So little has been said upon this subject of late by the papers, and the action of Congress seem to be so decisive in favor of adopting a measure for the relief of the over-taxed citizens of the North, by calling upon those in rebellion at the South to assist, nolens volens, in defraying the expenses of the war, that we were quite surprised to see our cotemporary of the Democrat come out in his issue of Saturday, and oppose the passage of such an act. Our neighbor is entitled to his opinion, though he come out flat-footed in favor of the North meekly bearing the entire expense of the rebellion; but he will find very few persons, even among those for whom he is in the habit of catering, who will agree with him in that particular.
The Democrat opposes the passage of a confiscation act, because it thinks it may conflict with the constitution. If such an act be passed, it will no doubt be so worded as not to conflict with the constitution, so that the tender consciences of those who would feign have the people believe they are the specially appointed guardians of that instrument, may not be wounded. It is a plain and every day principle in common law, that where a party commits a trespass or inflicts an injury, he shall not only repair the damages but pay the costs of suit. We believe with Ben. Wade, the noble Senator from Ohio, when he said, that as no jurist has undertaken to define the limits to which a man might go in the defence of his life when assailed, so no statesman would undertake to limit the powers which the Government might use to preserve its life when assailed by traitors.” This proposition challenges contradiction. The constitution is not only threatened but is assaulted. Shall those who would destroy the constitution use that instrument to effect their object? That’s the question, and here the law of self-preservation comes in to upset the casuistain of theorists and lawyers.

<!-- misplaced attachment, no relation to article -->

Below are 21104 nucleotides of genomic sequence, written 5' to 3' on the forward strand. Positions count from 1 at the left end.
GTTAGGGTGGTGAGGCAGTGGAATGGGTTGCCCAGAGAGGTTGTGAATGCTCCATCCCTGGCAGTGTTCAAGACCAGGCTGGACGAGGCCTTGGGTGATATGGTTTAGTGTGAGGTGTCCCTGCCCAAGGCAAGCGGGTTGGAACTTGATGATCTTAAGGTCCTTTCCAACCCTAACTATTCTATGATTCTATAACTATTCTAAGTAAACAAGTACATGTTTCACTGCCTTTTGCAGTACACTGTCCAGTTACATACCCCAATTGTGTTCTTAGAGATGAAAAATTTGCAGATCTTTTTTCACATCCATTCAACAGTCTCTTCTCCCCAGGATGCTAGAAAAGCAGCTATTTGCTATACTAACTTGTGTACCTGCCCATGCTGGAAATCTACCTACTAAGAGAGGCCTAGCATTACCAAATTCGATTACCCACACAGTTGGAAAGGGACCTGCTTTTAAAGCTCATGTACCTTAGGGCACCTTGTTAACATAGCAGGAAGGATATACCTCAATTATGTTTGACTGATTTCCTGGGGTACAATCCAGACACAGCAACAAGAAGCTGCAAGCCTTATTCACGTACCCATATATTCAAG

But the subject of confiscation is not one for debate just now, as newspaper discussion cannot affect the result, and that result is bound to be the passage of an act confiscating the property of rebels. If Congress do not pass such law, the President, as the constitution fully empowers him, will issue a proclamation declaring all the property of men in arms against the Government confiscate after a certain day. In the meantime, our loyal Generals are freeing the rebels’ slaves – which, after all, is the secret of the “constitutional” cry against confiscation, uttered by the pro-slavery press – as witness the following sweeping order, said to have been recently issued by Gen. Hunter, of the Military Department of the South. We doubt very much, if true, whether the order will be permitted to stand; nevertheless it strikes at the very heart of the rebellion, and it is only by the adoption of such stringent measures that the rebels will be brought to their senses:
HEADQUARTERS DEPARTMENT OF THE SOUTH
HILTON HEAD, May 9th, 1862.
GENERAL ORDER NO. 10 – The three States of Georgia, Florida, and South Carolina, comprising the Military Department of the South, having deliberately declared themselves no longer under the protection of the United States of America, and having taken up arms against the United States, it became a military necessity to declare martial law. This was accordingly done on the 25th day of April, 1862. Slavery and martial law in a free country are altogether incompatible. The persons in these three States – Georgia, Florida, and South Carolina – heretofore held as slaves, are therefore declared forever free.
– Published in The Davenport Daily Gazette, Davenport, Iowa, Monday Morning, May 19, 1862, p. 2